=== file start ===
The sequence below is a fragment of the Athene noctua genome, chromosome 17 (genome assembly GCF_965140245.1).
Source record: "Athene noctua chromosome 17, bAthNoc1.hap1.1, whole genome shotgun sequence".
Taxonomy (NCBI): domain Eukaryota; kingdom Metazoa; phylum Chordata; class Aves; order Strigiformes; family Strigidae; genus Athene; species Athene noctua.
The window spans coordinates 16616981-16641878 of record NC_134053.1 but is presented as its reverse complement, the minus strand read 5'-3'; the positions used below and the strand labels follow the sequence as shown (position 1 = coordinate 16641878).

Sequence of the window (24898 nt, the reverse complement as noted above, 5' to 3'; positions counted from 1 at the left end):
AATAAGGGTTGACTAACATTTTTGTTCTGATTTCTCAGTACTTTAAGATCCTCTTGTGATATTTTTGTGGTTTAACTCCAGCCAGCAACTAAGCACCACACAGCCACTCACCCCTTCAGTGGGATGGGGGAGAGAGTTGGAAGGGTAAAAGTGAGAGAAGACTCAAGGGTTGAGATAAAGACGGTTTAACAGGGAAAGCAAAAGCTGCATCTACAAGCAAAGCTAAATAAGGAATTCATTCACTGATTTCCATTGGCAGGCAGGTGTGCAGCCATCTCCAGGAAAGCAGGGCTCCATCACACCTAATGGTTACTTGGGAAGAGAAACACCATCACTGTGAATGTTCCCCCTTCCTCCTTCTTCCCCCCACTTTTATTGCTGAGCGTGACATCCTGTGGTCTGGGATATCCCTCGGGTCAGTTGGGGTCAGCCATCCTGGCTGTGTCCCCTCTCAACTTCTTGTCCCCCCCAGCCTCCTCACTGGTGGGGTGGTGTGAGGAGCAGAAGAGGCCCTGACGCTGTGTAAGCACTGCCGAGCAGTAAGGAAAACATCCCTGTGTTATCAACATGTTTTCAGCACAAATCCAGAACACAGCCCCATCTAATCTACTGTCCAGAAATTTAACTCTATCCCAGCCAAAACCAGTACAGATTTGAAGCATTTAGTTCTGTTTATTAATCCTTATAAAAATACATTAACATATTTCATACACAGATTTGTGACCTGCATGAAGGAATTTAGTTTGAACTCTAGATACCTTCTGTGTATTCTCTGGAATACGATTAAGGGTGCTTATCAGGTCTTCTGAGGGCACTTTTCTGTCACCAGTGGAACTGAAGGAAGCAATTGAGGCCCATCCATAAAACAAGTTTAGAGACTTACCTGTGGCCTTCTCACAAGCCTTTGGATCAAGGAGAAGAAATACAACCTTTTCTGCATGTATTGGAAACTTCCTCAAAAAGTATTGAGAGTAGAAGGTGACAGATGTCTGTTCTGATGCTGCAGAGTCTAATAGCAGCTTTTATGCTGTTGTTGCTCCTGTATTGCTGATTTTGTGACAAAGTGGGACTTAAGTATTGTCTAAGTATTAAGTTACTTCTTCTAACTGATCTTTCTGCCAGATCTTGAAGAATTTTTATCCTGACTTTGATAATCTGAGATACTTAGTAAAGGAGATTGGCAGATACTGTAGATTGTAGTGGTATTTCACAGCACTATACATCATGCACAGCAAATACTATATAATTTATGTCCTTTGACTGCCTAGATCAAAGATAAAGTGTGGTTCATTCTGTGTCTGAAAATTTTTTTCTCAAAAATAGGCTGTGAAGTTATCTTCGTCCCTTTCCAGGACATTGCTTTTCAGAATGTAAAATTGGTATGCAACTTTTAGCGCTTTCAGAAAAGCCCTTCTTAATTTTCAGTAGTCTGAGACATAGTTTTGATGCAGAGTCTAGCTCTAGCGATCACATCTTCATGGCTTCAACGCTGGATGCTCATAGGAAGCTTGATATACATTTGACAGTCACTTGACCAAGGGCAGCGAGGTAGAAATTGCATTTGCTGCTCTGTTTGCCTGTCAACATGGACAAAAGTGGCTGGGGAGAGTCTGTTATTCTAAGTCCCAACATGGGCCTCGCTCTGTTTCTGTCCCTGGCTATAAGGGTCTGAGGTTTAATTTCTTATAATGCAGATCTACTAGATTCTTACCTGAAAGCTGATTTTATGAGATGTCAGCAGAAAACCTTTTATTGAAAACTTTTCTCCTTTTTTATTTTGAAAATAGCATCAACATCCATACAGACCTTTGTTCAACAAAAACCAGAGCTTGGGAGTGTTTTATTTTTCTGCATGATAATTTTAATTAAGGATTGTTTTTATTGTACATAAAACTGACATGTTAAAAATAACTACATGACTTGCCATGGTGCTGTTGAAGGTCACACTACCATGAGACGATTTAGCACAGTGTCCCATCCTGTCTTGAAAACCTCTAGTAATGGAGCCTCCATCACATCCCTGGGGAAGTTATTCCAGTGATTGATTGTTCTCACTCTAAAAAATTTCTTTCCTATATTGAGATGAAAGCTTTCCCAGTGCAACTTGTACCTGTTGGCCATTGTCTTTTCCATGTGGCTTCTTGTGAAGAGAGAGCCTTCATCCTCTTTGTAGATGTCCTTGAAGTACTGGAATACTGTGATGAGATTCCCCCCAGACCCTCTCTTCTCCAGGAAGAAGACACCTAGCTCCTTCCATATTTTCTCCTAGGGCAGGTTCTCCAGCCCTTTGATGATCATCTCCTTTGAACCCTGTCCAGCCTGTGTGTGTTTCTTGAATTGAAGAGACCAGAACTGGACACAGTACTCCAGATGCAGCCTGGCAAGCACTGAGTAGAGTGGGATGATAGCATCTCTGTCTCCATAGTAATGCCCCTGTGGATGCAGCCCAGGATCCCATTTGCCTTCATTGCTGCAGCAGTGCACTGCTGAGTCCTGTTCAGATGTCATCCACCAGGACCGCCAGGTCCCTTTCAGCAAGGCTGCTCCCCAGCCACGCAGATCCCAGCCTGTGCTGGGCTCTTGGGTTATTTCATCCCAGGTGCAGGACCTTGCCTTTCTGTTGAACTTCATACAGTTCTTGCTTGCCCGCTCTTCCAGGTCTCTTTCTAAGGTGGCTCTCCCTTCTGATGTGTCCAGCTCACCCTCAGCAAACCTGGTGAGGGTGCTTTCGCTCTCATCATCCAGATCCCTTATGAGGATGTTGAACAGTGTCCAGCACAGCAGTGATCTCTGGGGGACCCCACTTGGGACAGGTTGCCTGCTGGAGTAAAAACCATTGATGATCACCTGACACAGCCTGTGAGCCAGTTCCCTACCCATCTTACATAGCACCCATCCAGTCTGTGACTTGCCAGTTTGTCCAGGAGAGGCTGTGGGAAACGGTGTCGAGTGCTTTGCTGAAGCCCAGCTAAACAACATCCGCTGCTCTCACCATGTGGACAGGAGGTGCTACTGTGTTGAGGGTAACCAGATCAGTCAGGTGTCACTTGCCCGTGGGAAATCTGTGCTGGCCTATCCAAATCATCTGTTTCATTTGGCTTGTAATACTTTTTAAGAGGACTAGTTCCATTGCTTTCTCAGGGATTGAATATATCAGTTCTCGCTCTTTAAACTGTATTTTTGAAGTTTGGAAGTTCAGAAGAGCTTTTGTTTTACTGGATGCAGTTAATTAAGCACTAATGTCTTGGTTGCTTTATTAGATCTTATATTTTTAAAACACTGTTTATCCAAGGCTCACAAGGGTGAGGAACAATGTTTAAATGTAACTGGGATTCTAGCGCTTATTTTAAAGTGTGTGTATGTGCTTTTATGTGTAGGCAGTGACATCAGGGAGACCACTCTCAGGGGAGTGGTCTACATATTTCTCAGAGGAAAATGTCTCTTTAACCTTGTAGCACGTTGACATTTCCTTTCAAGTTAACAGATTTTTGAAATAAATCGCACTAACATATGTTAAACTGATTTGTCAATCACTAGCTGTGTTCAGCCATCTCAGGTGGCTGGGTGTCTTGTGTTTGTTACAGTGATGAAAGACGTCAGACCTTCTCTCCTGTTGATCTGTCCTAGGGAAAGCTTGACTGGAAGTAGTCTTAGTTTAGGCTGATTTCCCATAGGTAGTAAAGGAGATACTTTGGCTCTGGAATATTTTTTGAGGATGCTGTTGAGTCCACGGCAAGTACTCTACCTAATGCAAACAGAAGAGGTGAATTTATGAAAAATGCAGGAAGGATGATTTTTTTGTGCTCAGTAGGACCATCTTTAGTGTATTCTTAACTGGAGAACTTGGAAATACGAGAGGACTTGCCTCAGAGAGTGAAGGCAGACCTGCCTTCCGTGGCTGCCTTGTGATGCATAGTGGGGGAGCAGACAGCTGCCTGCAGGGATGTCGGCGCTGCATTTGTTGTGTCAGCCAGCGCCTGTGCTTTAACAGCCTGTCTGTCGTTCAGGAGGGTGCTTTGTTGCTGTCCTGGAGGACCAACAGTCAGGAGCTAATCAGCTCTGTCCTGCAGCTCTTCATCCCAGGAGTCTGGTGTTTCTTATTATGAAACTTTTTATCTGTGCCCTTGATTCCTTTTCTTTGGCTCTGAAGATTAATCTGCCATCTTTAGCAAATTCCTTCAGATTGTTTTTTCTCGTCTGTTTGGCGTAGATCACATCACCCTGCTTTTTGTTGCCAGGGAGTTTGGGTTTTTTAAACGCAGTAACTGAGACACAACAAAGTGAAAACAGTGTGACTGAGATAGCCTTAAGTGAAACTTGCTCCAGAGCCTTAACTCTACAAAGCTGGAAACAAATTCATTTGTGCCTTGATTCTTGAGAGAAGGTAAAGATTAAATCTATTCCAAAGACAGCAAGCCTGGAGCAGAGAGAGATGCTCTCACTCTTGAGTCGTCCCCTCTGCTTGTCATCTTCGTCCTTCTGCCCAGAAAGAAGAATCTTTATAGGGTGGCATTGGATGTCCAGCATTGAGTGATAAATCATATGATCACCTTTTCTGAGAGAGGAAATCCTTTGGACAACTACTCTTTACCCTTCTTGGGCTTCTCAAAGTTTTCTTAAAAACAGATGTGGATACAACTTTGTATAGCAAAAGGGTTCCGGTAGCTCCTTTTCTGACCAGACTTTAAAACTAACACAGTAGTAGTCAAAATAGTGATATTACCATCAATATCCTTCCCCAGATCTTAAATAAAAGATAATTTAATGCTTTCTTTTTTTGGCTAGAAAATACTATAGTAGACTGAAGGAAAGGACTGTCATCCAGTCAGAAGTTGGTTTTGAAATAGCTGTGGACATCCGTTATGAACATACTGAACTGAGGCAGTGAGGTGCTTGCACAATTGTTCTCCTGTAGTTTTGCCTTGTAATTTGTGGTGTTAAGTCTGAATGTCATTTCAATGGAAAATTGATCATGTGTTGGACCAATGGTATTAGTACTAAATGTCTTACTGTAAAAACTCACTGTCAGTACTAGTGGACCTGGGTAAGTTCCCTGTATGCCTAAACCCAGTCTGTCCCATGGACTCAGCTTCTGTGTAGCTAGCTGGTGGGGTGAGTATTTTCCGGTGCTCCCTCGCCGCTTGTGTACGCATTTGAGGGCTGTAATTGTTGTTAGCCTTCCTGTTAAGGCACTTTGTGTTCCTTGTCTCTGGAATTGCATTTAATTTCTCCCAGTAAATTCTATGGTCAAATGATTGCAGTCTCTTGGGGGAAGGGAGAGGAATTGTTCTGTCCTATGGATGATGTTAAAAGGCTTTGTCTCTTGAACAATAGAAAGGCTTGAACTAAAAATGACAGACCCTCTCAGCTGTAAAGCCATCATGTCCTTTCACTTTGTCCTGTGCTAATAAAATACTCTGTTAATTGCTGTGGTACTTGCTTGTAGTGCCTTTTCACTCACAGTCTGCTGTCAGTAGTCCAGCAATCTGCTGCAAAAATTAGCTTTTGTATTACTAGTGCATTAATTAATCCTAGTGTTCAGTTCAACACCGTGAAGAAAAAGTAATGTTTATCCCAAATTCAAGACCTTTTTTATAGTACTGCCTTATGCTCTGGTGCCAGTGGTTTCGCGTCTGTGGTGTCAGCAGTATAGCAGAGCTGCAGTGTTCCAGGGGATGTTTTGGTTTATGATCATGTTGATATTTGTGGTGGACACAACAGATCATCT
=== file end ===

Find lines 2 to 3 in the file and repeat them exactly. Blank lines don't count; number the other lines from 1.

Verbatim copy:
Source record: "Athene noctua chromosome 17, bAthNoc1.hap1.1, whole genome shotgun sequence".
Taxonomy (NCBI): domain Eukaryota; kingdom Metazoa; phylum Chordata; class Aves; order Strigiformes; family Strigidae; genus Athene; species Athene noctua.